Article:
February 13, 2020
Wet weather – or the promise of it – led to a smaller-than-usual turnout for the opening of the Wondai Regional Art Gallery’s first exhibition for 2020 last Friday night.
However, those who braved the storm clouds were rewarded with an unexpectedly diverse trio of shows from artists whose work has never been seen in the region before.
In the front gallery, Lismore-born artist Kerry Herrod’s “Country Scenes” won many friends and the night’s People’s Choice award.
Kerry studied art for four years at Richmond River High School, then attended art classes in North Queensland and two McGregor summer schools in the late 1990s before going on to present two solo exhibitions in Charters Towers.
Kerry told the opening night audience a change in her domestic life around that time led her to move to Caboolture, where she worked as a hairdresser for 20 years.
But now that she’s retired, Kerry has returned to art and her main focus is on painting the country she loves.
The main gallery features a striking collection of contemporary Indigenous art by Anthony “Boy” Turnbull.
Gallery curator Elaine Madill explained Anthony was unable to attend the opening night in person because he’d been called away to Townsville.
But he had sent along his cousin Leah Hunter, a senior police liaison officer who has been working in Cherbourg and Murgon for the past five years, in his place.
Leah performed the official opening, beginning with a Welcome To Country, before explaining that Anthony had a slight connection with the South Burnett.
Although he was born in Roma and first went to school in Alpha, his family moved to Chinchilla during his formative years and his first job was in Toowoomba.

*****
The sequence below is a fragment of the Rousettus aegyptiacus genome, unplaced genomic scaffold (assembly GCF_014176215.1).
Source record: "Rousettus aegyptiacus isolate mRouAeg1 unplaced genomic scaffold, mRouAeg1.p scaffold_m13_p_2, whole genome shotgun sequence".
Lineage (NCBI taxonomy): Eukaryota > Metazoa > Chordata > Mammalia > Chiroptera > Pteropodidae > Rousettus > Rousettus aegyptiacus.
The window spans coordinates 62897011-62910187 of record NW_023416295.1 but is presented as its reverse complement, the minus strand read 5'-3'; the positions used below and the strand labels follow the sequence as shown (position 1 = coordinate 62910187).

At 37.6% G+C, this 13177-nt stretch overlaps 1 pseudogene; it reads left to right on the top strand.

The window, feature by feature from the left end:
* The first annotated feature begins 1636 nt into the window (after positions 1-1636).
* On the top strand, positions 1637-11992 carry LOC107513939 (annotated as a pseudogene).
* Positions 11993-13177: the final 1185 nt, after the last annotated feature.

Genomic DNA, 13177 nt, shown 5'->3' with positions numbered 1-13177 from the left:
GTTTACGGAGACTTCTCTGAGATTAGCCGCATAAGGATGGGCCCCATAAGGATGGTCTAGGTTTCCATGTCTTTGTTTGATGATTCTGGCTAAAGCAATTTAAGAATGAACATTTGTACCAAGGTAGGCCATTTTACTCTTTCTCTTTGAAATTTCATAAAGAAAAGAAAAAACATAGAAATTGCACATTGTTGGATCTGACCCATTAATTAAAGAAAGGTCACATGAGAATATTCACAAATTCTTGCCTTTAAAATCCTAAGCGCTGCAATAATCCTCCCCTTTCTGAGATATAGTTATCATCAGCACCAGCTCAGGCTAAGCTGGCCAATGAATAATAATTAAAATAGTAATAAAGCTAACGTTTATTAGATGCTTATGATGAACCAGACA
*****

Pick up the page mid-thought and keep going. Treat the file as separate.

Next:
It was that job – painting boomerangs for the tourist trade – that ignited Anthony’s interest in art, and it is something he has carried with him ever since.
In the third gallery, Jan Ferguson’s “Memories Of Black And White” provided another contrast.
Jan – a self-taught artist born in western Queensland – told the audience she has been combining painting and care work for more than 30 years.
Social work, she explained, was emotionally and mentally draining, and she found art provided a release that allowed her to recover quickly from day-to-day cares.
Jan said she was particularly fond of monochrome, and apart from stark black and white landscapes she also paints on old metal objects, re-injecting life into everything from handsaws to tubs.
Elaine told the audience the Gallery would be hosting another travelling exhibition from Brisbane’s Gallery Of Modern Art in June.
The Wondai Regional Art Gallery has an association with GOMA that stretches back many years.
Its annual travelling shows give South Burnett residents the opportunity to see exhibitions they would normally have to travel to Brisbane to view.
Elaine said plans were also well advanced for the Wondai Country Festival, which will be having its fourth annual outing on June 27-28 this year.
The festival – which includes running competitions on both days – will feature 90 to 100 market stalls and live entertainment.
The Gallery also hopes to be able to offer a bicycle hire service soon for locals and visitors using the South Burnett Rail Trail.